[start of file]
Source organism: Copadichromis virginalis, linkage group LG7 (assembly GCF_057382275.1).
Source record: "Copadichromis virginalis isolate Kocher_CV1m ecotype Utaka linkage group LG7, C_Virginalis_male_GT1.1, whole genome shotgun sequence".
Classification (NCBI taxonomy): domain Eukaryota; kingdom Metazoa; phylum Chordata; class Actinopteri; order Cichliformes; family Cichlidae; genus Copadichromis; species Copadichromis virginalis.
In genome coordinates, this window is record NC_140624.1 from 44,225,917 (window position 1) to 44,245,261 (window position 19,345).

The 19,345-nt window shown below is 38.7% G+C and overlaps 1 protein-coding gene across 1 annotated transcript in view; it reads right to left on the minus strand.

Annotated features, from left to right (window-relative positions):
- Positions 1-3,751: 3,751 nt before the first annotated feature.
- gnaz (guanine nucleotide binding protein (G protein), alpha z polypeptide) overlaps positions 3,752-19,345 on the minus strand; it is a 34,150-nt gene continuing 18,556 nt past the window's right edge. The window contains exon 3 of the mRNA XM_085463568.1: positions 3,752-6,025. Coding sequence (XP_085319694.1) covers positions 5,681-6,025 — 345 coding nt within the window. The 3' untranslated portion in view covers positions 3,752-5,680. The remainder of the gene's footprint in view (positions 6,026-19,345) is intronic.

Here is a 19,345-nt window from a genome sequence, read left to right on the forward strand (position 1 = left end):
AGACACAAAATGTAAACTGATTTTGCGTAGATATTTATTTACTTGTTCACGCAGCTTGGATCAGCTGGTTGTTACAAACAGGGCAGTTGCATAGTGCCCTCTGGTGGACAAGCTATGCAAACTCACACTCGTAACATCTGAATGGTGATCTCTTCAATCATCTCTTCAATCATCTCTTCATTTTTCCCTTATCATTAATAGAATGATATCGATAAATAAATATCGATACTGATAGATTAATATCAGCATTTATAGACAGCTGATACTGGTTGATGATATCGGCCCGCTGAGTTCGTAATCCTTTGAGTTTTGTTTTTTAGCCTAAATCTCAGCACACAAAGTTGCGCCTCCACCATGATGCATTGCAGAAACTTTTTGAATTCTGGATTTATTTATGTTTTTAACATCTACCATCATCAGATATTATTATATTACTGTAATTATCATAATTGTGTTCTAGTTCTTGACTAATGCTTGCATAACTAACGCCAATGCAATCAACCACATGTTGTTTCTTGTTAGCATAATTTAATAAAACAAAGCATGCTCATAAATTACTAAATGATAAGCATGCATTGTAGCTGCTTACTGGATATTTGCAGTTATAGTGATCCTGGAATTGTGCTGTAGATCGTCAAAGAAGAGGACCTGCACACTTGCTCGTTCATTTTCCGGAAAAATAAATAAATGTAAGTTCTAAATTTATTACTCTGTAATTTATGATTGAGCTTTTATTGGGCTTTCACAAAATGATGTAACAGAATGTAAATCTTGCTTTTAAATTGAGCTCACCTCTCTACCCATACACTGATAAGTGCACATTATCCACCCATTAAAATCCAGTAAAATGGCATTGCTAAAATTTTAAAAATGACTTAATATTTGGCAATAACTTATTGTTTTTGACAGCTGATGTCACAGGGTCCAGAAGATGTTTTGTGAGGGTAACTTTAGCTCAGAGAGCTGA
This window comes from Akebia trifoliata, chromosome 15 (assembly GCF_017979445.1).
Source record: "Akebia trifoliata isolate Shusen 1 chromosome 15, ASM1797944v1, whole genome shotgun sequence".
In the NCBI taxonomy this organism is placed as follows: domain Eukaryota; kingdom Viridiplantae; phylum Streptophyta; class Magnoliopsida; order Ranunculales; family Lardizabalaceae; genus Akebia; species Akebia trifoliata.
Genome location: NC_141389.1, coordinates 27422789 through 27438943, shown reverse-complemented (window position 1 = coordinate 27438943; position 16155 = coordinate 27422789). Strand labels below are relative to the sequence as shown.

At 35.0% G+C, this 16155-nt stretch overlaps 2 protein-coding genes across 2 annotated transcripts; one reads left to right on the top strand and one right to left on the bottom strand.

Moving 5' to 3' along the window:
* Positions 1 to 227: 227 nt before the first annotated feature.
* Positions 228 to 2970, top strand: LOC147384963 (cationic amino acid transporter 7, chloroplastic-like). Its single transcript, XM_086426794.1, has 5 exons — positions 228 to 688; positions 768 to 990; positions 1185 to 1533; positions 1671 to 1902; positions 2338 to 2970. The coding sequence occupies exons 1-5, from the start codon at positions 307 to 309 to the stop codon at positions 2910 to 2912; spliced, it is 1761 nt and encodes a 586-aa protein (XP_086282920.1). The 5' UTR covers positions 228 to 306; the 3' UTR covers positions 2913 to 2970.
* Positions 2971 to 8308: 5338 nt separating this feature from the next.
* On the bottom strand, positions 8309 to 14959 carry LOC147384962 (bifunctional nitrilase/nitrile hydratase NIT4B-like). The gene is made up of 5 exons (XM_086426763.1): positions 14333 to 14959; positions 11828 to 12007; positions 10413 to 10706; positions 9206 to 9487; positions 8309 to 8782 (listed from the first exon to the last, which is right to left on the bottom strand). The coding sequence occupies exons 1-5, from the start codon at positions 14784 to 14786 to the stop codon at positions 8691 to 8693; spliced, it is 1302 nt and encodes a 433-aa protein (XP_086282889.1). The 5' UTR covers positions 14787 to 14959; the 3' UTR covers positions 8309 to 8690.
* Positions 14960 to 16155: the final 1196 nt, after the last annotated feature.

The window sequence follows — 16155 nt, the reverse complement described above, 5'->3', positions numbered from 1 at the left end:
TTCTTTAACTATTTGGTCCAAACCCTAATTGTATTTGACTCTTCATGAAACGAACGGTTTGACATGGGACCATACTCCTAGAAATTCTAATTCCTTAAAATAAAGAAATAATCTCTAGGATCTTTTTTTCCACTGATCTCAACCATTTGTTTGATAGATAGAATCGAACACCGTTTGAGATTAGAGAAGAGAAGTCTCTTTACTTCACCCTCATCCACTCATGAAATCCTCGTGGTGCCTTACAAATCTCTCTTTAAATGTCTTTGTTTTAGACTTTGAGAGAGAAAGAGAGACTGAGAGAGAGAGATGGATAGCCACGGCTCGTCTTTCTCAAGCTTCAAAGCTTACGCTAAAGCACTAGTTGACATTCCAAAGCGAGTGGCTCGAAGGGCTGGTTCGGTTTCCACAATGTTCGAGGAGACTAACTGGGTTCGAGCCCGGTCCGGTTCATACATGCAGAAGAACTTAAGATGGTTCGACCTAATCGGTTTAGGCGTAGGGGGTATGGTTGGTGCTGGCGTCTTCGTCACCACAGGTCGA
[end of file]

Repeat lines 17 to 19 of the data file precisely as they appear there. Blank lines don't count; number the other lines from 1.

* Positions 1 to 227: 227 nt before the first annotated feature.
* Positions 228 to 2970, top strand: LOC147384963 (cationic amino acid transporter 7, chloroplastic-like). Its single transcript, XM_086426794.1, has 5 exons — positions 228 to 688; positions 768 to 990; positions 1185 to 1533; positions 1671 to 1902; positions 2338 to 2970. The coding sequence occupies exons 1-5, from the start codon at positions 307 to 309 to the stop codon at positions 2910 to 2912; spliced, it is 1761 nt and encodes a 586-aa protein (XP_086282920.1). The 5' UTR covers positions 228 to 306; the 3' UTR covers positions 2913 to 2970.
* Positions 2971 to 8308: 5338 nt separating this feature from the next.